Messages
456
Location
Aberdeen SD
Both those engines are well built and will outlast the body. While many of us BITOGers split hairs over the smallest differences, my dad had ran 15w40 rotella in his 2002 f250 with the 5.4 for over 250k miles. Never plugged in, and it started on many days last winter, many at -30 F and colder. this truck sees 3-5k oci and has had 1 trans change(not a flush, just a pan drop) and a rear diff change at 160k. still runs like brand new. he also has a 2001 f350 with a wrecker bed on back that just rolled 160k on nothing but 10w30 oreileys house brand at 4k intervals, and it runs great, and both those trucks are work trucks that spend 90% of there time with something hooked behind them. If keeping cost down is your goal go with whatever dino is on sale. At the end of the day your oil choice wont be the reason the cars die as long as you change on time. Use a quality dino and sleep good smile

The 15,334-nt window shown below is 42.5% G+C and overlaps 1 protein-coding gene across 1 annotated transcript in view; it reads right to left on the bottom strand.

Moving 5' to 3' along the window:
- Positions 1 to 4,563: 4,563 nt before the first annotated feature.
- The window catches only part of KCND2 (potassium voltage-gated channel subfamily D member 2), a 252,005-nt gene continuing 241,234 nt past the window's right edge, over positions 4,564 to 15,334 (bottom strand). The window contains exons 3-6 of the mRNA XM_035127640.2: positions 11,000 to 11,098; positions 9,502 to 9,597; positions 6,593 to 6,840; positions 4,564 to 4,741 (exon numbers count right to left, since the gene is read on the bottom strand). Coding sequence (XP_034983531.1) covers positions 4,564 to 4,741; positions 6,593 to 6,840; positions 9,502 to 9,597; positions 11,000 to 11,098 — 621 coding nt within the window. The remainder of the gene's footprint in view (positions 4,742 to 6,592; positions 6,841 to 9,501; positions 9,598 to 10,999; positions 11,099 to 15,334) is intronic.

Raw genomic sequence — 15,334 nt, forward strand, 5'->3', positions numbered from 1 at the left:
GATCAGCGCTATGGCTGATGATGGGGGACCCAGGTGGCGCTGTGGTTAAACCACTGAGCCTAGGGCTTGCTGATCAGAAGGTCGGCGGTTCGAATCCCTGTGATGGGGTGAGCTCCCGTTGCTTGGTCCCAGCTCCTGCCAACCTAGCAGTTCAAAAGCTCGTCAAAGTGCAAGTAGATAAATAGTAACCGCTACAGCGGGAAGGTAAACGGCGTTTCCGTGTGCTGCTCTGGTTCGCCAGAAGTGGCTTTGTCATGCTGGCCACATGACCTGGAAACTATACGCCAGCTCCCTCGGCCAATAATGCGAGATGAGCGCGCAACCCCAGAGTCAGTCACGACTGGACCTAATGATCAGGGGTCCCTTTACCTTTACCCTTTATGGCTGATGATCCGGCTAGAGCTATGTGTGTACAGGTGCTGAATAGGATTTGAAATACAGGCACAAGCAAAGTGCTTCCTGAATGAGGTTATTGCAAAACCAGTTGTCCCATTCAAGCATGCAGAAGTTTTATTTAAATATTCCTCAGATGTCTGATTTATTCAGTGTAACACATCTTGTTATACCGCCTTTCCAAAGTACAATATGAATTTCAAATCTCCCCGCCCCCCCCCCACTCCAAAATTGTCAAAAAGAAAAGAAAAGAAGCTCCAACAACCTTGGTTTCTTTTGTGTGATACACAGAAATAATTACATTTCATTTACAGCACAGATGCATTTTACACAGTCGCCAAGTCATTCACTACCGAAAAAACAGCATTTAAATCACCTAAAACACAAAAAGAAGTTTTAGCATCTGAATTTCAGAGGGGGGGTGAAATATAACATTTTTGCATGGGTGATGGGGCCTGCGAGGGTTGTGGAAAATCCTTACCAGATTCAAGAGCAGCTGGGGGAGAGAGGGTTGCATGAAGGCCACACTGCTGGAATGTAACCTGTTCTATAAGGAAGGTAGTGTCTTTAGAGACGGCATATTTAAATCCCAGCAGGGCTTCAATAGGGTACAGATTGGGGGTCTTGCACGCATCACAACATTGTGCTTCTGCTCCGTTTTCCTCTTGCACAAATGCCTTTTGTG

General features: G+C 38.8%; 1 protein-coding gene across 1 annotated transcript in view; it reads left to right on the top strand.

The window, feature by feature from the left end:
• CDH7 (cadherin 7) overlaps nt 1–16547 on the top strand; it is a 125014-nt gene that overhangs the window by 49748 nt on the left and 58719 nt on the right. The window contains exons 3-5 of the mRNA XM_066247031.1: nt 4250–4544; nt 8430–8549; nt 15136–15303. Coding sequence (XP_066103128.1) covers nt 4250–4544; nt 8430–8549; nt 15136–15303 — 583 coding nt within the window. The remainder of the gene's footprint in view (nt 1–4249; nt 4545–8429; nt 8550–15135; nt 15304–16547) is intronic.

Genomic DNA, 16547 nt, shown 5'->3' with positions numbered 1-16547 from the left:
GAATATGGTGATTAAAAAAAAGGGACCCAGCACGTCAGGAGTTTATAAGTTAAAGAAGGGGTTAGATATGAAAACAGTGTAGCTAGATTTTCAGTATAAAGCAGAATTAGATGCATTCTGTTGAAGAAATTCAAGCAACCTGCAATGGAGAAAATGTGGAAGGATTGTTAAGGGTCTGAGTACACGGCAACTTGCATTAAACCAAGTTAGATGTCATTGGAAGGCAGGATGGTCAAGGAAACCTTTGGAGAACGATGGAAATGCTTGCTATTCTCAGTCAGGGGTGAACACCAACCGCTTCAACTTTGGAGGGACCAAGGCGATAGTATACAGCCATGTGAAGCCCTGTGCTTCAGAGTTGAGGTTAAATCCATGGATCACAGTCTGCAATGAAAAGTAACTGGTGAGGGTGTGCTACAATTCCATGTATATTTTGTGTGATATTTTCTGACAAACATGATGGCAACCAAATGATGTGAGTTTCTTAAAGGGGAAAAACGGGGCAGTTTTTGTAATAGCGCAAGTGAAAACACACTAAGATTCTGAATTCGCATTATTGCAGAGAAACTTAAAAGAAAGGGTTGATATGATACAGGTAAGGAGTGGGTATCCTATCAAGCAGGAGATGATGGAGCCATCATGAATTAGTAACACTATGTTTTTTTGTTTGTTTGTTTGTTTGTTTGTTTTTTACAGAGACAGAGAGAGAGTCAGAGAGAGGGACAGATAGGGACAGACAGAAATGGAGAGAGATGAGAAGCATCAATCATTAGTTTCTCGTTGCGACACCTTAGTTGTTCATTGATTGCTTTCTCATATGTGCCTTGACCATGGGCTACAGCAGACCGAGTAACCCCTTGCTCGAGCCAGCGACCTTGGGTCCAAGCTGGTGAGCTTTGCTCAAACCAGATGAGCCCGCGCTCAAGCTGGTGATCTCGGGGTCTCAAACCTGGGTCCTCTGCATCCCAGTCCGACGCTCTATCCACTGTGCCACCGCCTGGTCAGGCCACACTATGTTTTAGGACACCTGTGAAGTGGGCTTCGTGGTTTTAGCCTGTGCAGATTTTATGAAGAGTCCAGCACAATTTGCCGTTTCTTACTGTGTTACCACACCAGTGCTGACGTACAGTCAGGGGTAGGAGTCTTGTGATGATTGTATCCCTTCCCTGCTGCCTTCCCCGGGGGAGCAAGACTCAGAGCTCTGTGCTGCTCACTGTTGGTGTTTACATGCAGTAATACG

Messages
10,146
Location
Burlington, Ontario, Canada
When you can get a synthetic for little more than a dino it clearly become false economy to run a dino. The increased fuel economy alone will more than negate the price difference in the oil and that's without even mentioning the many other benefits of running a high VI syn oil.
 
Messages
3,610
Location
Ponte Vedra Beach, FL
You can, if you wish, use your own synthetic blend for winter use. PYB and PP in a 50/50 mix. PYB and PU in a 50/50 mix. QSGB and QSUD in a 50/50 mix. Castrol GTX and Castrol Edge in a 50/50 mix. VWB and NAPA or Car Quest Full Synthetic in a 50/50 mix. The blended mixes and brands are your choice. You'll get the best of both types of oils for a winter run at a lower price.